Increased concern for democracy a year after the Tidö agreement shows a new survey
More and more Swedes are worried that Sweden is moving in an undemocratic direction, and more and more feel that our basic democratic principles have been threatened over the past 12 months. This is shown in a survey conducted by Novus on behalf of Civil Rights Defenders published today – one year after the Tidö Agreement was presented.
In recent decades, a global trend of democratic dismantling has spread at an ever-increasing pace. It follows a familiar pattern of democracy being eroded step by step, one right at a time, making dismantling sometimes difficult to detect before it is too late. For over 40 years, Civil Rights Defenders has worked for democracy and human rights together with human rights defenders globally. Our experience makes us well acquainted with the warning signs that anyone who cherishes democracy should be vigilant about.
Our survey of the perception of Sweden’s democracy shows two main things. Firstly, that democracy is important for basically all people in Sweden (96%) and that our politicians are expected to protect and stand up for human rights (92%). But the survey also shows that more and more people are worried that we are moving in an undemocratic direction (59%, compared to 44% in 2022) and feel that our basic democratic principles have been threatened in the past 12 months (65%, compared to 40% in 2022).
“A year after the Tidö Agreement was presented, it is obvious that more and more people are now worried about the democratic development in Sweden. 65% of Swedes feel that our basic democratic principles have been threatened in the last 12 months. This is an increase of 25 percentage points compared to last year. Our elected representatives must take these concerns seriously and live up to expectations that politicians respect human rights and stand up for a strong democracy”, said John Stauffer, Legal Director at Civil Rights Defenders.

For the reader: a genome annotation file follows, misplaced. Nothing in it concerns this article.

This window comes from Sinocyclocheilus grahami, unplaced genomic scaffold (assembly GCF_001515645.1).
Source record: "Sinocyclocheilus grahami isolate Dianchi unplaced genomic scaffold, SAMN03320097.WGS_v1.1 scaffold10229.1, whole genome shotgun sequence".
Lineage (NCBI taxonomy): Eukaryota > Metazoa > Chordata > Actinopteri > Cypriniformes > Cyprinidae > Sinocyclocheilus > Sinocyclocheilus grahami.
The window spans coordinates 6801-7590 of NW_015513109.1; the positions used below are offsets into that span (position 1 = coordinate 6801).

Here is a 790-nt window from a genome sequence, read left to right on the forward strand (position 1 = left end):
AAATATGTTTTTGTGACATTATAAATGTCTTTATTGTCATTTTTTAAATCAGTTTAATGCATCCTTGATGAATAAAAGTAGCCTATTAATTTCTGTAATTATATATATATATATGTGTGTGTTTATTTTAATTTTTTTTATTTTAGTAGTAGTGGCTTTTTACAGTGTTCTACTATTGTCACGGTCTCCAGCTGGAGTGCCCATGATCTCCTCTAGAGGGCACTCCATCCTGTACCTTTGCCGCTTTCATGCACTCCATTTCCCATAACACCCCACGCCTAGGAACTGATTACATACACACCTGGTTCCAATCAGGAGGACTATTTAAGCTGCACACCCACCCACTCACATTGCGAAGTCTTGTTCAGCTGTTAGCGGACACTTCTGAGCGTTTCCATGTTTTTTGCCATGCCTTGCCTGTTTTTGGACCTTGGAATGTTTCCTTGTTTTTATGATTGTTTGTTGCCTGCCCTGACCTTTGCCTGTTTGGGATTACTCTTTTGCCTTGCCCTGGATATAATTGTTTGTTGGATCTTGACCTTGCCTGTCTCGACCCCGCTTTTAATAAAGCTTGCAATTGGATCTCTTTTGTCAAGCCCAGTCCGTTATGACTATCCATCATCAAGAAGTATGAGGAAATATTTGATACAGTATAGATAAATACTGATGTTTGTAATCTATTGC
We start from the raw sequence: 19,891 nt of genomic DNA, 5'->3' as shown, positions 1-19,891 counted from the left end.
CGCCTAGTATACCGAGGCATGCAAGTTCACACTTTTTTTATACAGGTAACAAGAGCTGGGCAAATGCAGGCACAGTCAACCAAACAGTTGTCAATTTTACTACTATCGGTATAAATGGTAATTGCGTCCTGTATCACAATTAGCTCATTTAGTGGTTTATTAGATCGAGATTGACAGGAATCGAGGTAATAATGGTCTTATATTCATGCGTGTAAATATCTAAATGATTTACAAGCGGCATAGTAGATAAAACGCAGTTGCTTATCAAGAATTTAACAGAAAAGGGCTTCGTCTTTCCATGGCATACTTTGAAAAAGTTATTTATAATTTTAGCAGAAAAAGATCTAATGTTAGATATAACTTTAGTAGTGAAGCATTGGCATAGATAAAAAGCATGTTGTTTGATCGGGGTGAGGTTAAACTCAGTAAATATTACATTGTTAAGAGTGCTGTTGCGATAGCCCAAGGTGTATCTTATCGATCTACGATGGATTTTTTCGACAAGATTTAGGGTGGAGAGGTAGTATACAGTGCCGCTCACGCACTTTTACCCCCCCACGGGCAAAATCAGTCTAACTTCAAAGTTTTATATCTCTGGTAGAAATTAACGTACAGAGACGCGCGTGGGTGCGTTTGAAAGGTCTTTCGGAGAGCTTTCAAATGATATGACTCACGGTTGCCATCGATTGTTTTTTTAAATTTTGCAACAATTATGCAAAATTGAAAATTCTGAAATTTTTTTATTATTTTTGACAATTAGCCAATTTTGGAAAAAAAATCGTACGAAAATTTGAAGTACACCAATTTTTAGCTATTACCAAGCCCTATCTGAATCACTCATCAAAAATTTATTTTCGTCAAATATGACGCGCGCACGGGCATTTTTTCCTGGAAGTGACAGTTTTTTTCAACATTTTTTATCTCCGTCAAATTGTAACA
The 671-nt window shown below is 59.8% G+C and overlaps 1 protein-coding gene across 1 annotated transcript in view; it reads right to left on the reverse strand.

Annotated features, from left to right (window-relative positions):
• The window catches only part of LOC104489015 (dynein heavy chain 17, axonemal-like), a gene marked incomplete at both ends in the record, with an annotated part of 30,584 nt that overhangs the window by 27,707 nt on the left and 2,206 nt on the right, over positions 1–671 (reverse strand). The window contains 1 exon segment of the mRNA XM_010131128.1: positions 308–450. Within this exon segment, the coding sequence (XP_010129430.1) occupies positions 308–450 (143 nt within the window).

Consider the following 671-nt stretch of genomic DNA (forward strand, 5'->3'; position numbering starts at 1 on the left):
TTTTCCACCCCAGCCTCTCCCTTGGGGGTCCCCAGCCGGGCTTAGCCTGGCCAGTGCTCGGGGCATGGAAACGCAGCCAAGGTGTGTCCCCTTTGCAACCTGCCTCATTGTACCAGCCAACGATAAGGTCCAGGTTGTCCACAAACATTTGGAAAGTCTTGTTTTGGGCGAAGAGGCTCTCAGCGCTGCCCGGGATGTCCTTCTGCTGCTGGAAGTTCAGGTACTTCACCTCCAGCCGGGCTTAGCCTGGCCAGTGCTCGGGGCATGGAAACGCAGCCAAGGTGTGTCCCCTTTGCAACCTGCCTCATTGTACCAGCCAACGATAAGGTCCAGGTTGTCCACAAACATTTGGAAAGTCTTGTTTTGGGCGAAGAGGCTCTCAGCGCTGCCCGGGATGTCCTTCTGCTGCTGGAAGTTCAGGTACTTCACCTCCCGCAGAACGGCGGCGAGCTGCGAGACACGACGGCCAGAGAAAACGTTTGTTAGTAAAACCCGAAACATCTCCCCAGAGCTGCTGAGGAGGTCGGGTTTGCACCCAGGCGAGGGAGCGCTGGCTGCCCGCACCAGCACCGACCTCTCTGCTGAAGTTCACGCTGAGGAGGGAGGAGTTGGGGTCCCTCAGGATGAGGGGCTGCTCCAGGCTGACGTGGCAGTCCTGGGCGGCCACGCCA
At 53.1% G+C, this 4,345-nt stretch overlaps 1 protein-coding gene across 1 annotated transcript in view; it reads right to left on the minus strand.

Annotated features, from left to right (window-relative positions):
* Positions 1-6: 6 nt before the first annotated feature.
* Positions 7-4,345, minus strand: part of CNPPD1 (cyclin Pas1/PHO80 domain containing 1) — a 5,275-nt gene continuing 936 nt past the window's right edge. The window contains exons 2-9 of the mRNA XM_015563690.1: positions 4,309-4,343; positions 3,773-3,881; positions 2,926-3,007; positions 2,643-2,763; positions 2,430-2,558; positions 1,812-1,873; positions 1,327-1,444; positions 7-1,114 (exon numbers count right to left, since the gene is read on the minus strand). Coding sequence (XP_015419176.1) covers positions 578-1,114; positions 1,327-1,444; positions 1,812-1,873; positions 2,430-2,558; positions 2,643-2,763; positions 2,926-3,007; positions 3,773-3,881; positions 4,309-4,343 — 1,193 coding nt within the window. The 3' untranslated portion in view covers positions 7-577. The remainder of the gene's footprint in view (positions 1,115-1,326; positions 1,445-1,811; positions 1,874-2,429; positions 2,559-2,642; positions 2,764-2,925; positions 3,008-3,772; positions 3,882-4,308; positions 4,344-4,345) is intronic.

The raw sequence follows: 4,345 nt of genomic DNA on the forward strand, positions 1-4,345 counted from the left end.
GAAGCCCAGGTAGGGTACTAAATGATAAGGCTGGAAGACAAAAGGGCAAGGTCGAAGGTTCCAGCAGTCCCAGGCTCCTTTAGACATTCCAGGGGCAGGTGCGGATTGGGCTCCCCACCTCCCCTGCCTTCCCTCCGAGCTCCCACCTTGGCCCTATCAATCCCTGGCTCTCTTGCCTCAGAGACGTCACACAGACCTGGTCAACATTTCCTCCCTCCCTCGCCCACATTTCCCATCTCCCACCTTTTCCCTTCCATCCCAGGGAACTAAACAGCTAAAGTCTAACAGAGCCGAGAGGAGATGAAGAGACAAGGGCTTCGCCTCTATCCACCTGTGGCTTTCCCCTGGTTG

When the Tidö Agreement was presented a year ago, we reacted immediately to the fact that the measures in the agreement indicated a worrying direction and reminded us of proposals from countries where fundamental rights and freedoms had been restricted or compromised. A year later, when these measures have slowly begun to become a reality, it is clear that more and more people share this concern.
Sweden’s democracy is still strong. The fact that more and more people are vigilant and feel that democracy is threatened, but at the same time, think it is important to live in a country that is democratic is a prerequisite for it to remain strong. There are many who see the warning signs, and the concerns of the Swedish public must be taken seriously.
About the survey
The survey was conducted by Novus on behalf of Civil Rights Defenders. The purpose is to investigate how the general public views democratic principles in Swedish society and to compare the results with last year’s survey. 1054 interviews were conducted during the period 29 September to 2 October.
Read the full survey here (currently only in Swedish, translation underway)
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